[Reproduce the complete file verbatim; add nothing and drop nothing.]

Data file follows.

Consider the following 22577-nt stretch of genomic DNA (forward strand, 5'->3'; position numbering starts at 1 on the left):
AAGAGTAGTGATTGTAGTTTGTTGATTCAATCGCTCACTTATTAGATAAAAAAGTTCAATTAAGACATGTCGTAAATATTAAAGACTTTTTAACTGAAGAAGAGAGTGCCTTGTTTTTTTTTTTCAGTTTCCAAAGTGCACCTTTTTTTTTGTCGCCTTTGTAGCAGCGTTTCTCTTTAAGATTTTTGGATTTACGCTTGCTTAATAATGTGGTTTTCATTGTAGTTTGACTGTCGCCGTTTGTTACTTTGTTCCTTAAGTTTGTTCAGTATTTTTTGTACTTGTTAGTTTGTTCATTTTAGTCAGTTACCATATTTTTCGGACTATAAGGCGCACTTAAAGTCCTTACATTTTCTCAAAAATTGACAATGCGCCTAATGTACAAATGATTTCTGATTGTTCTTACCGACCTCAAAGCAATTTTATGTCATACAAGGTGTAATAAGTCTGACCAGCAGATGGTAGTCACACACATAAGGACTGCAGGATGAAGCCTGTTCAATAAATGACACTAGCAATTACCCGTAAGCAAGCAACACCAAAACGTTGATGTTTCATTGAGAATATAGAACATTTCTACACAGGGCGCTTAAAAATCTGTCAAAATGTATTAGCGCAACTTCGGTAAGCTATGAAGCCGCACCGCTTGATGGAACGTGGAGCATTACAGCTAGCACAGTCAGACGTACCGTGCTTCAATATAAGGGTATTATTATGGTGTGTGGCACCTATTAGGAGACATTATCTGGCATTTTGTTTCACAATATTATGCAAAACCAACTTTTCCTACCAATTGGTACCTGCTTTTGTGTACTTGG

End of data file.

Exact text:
Consider the following 22577-nt stretch of genomic DNA (forward strand, 5'->3'; position numbering starts at 1 on the left):
AAGAGTAGTGATTGTAGTTTGTTGATTCAATCGCTCACTTATTAGATAAAAAAGTTCAATTAAGACATGTCGTAAATATTAAAGACTTTTTAACTGAAGAAGAGAGTGCCTTGTTTTTTTTTTTCAGTTTCCAAAGTGCACCTTTTTTTTTGTCGCCTTTGTAGCAGCGTTTCTCTTTAAGATTTTTGGATTTACGCTTGCTTAATAATGTGGTTTTCATTGTAGTTTGACTGTCGCCGTTTGTTACTTTGTTCCTTAAGTTTGTTCAGTATTTTTTGTACTTGTTAGTTTGTTCATTTTAGTCAGTTACCATATTTTTCGGACTATAAGGCGCACTTAAAGTCCTTACATTTTCTCAAAAATTGACAATGCGCCTAATGTACAAATGATTTCTGATTGTTCTTACCGACCTCAAAGCAATTTTATGTCATACAAGGTGTAATAAGTCTGACCAGCAGATGGTAGTCACACACATAAGGACTGCAGGATGAAGCCTGTTCAATAAATGACACTAGCAATTACCCGTAAGCAAGCAACACCAAAACGTTGATGTTTCATTGAGAATATAGAACATTTCTACACAGGGCGCTTAAAAATCTGTCAAAATGTATTAGCGCAACTTCGGTAAGCTATGAAGCCGCACCGCTTGATGGAACGTGGAGCATTACAGCTAGCACAGTCAGACGTACCGTGCTTCAATATAAGGGTATTATTATGGTGTGTGGCACCTATTAGGAGACATTATCTGGCATTTTGTTTCACAATATTATGCAAAACCAACTTTTCCTACCAATTGGTACCTGCTTTTGTGTACTTGG